“The greens were slower than we’re used to putting on.” They had 3 days of practice, and unless my eyes were deceiving me, Europe had to putt on them as well. They also had 2 years to prepare knowing full well what Europe was going to do to set up the golf course; makes you wonder what exactly they were doing in that time.
“Their crowds were out of control.” Yup; first time this has happened. The crowds at previous Ryder Cups have been completely devoid of controversy or negative comments about other players. The Country Club in Boston during 1999 was well-behaved like I’m anorexic.
“Furyk should/shouldn’t/should/shouldn’t have done something else.” Or, you know, you could try playing better.
Reminder that Mickelson, Dechambeau and Tiger were captain’s picks. Zero points. To quote Dean Vernon Warmer, “zero point zero.” Maybe Furyk should have made them wear the Chiliwear shirts that he made famous. Maybe top them off with the Duffy Waldorf Hawaiian print hats (remember, always steer in the direction of the skid).
The other (non-Adam Shipnuck) talking heads were just as bad. Golf.com had 9 of their 12 prognosticators pick the US team. Golf Digest, Golf Channel were equally bad. This inevitable slaughter in Europe has happened in 1997, 2002, 2006, 2010, 2014 and 2018. You’d think they’d see a pattern or something, but instead they throw out the same talking points and blind enthusiasm from the previous 4 years (flash back 4 years ago and you had the same level of delusional thinking about the US team’s chances). Insanity is doing the same thing over and over and expecting a different result.
But surely there must be some positives to look forward to as we inch towards 2020, when the Ryder Cup is contested at Whistling Straits in Wisconsin. A few things to look forward to:
- Steve Stricker will probably be the captain because he seems polite, he’s from Wisconsin and it’s his turn or something.
- Dustin Johnson finally figuring out what a bunker is on the 18th Too soon?
- Eleventy billion viewings of the time John Daly threw a club into the lake. Nice form that.
- Your first 9,000-yard course that has no rough, 100-yard fairway widths, and an actual clown’s mouth on the putting greens that will stimp out at 25. People will then wonder why balls oscillate in wind.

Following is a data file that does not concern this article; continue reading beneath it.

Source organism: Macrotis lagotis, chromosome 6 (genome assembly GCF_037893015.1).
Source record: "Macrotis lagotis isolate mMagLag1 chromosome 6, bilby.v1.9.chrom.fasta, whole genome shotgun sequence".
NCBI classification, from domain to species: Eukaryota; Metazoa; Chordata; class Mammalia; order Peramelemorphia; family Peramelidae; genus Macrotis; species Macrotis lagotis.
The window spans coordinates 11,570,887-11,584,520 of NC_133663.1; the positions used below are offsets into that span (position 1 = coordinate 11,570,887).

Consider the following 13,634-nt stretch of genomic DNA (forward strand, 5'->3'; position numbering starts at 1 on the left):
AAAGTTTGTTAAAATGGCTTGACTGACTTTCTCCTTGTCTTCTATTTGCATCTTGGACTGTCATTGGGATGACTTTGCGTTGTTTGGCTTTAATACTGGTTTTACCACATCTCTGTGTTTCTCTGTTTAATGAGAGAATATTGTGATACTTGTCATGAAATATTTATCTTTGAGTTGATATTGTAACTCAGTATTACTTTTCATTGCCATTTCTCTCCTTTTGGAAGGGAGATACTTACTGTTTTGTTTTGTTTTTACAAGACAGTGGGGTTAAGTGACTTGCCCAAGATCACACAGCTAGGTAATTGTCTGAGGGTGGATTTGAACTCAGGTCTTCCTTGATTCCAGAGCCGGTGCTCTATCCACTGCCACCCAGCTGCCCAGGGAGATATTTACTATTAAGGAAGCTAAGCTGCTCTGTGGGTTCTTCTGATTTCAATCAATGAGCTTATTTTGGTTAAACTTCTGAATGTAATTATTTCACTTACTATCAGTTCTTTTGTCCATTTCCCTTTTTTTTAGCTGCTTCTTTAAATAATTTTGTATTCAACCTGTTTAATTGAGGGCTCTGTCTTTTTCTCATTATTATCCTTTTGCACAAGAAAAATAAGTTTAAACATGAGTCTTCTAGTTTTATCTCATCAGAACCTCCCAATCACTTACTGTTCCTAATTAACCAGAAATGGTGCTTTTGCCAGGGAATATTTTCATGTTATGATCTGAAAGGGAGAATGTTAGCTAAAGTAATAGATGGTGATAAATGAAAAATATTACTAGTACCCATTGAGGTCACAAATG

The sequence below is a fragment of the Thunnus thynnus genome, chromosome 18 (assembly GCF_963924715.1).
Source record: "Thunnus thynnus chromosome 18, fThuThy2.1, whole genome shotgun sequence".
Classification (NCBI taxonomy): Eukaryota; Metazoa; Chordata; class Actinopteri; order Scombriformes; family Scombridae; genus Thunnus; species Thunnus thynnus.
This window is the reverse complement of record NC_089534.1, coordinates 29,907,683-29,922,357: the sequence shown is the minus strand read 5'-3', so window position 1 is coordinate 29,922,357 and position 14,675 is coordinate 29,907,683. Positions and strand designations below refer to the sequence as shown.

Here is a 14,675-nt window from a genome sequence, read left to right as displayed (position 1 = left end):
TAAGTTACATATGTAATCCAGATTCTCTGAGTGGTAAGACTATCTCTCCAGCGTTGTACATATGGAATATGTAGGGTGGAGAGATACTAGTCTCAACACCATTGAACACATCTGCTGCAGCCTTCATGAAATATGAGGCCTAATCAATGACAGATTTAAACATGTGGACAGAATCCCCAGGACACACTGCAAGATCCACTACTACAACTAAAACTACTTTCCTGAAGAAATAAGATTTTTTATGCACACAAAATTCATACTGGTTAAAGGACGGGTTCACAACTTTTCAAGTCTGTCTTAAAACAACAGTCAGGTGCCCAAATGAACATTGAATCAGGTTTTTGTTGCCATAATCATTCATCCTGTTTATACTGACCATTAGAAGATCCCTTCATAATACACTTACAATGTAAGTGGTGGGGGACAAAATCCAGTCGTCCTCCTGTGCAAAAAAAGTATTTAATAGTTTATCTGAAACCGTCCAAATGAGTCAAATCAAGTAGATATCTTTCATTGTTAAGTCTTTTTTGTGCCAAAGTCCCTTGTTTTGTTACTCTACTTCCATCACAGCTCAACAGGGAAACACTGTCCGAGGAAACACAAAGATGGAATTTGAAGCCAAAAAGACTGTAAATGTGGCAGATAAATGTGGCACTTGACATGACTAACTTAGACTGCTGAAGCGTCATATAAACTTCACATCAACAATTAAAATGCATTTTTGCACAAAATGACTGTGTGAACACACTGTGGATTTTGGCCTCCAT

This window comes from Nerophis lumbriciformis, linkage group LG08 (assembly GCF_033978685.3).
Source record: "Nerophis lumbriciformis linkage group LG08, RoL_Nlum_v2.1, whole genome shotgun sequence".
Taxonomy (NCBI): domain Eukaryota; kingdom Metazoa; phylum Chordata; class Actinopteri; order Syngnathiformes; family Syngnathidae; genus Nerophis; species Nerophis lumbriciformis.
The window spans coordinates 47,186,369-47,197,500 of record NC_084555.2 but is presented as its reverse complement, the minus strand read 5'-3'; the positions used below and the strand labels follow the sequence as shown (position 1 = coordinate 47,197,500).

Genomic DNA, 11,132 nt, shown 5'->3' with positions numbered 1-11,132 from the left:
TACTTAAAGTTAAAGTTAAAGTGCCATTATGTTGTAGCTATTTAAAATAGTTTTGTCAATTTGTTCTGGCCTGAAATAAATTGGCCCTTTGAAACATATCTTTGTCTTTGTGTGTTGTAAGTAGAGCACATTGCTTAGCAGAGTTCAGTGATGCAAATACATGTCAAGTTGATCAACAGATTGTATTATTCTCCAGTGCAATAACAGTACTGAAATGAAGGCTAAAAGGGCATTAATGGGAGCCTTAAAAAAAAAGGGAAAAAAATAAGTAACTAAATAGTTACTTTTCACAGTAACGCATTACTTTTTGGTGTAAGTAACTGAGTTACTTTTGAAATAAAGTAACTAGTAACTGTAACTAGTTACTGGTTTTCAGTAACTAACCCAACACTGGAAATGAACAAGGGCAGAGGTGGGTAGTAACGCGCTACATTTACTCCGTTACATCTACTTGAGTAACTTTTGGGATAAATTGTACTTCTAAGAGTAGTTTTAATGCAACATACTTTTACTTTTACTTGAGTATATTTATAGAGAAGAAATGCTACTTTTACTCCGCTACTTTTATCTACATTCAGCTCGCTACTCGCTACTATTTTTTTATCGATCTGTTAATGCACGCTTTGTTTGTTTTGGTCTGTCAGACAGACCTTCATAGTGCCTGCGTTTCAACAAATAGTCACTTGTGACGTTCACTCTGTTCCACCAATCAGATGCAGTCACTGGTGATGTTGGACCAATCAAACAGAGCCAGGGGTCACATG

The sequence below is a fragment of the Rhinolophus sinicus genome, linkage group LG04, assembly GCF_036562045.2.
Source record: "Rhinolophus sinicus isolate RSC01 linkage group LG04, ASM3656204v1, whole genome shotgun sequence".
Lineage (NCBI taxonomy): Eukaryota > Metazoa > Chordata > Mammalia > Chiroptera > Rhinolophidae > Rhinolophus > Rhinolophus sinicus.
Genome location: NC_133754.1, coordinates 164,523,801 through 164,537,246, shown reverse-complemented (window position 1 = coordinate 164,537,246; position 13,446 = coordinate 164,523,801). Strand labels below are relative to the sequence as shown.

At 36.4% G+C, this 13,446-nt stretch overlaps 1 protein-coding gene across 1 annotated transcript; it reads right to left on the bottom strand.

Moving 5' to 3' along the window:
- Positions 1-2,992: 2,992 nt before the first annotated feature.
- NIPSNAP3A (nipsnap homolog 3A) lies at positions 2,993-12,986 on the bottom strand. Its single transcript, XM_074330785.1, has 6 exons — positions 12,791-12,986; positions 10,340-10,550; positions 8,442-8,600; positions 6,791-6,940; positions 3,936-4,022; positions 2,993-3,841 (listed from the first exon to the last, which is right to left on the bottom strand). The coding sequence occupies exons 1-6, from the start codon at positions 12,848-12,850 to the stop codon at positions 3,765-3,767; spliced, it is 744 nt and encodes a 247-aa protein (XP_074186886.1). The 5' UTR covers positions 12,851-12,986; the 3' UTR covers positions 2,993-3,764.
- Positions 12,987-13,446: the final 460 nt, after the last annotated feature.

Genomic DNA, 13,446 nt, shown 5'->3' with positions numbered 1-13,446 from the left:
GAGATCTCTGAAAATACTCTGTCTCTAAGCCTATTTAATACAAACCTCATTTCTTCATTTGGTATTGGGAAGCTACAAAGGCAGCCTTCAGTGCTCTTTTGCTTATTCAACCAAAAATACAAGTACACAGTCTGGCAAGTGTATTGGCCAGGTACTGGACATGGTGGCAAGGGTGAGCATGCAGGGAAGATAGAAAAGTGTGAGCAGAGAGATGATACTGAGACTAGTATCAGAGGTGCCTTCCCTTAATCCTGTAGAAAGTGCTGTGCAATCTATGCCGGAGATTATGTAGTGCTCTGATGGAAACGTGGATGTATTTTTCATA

- Should Europe retain the cup, at least one prognosticator will blame the wind and say something like “nobody could have predicted it would be windy” with a straight face or something equally intelligent remarking on how it is that Bubba Watson isn’t good in this format.
- Hopefully every hole will have TopTracer (or similar) technology.
- Johnny Miller along for one final ride with Dan Hicks before David Duval comes in hard with “Imma let you finish talking about your 63 at Oakmont, but you never had a 59 in tournament play.”
- The over/under on times you’ll see fans wearing Cheese Heads is set at 37 trillion.
- Hearing “USA, USA, USA” every six seconds.
But, we digress. Let us bow our heads, take a moment of quiet reflection, and mourn the loss and departure of the 2018 US Ryder Cup team. Oh dear, Patrick Reed has had a second Michelob Ultra and is screaming profanities at everyone and complaining that nobody likes him, which explains his ‘Table For One’ nickname on tour and his listening to Imagine Dragons on a loop. If only someone could have warned him about Imagine Dragons:
Vegas Golden Knights have gone seven straight games without a regulation win since letting Imagine Dragons play on the ice before a game
— DL (@davelozo) October 8, 2018
It’ll be 29 years of no wins in Europe by the time the 2022 US Ryder Cup team heads to Italy to try to win. Looking forward to the same stories in four years’ time about how the US team will be overwhelming favorites to win in Italy.
Go in peace.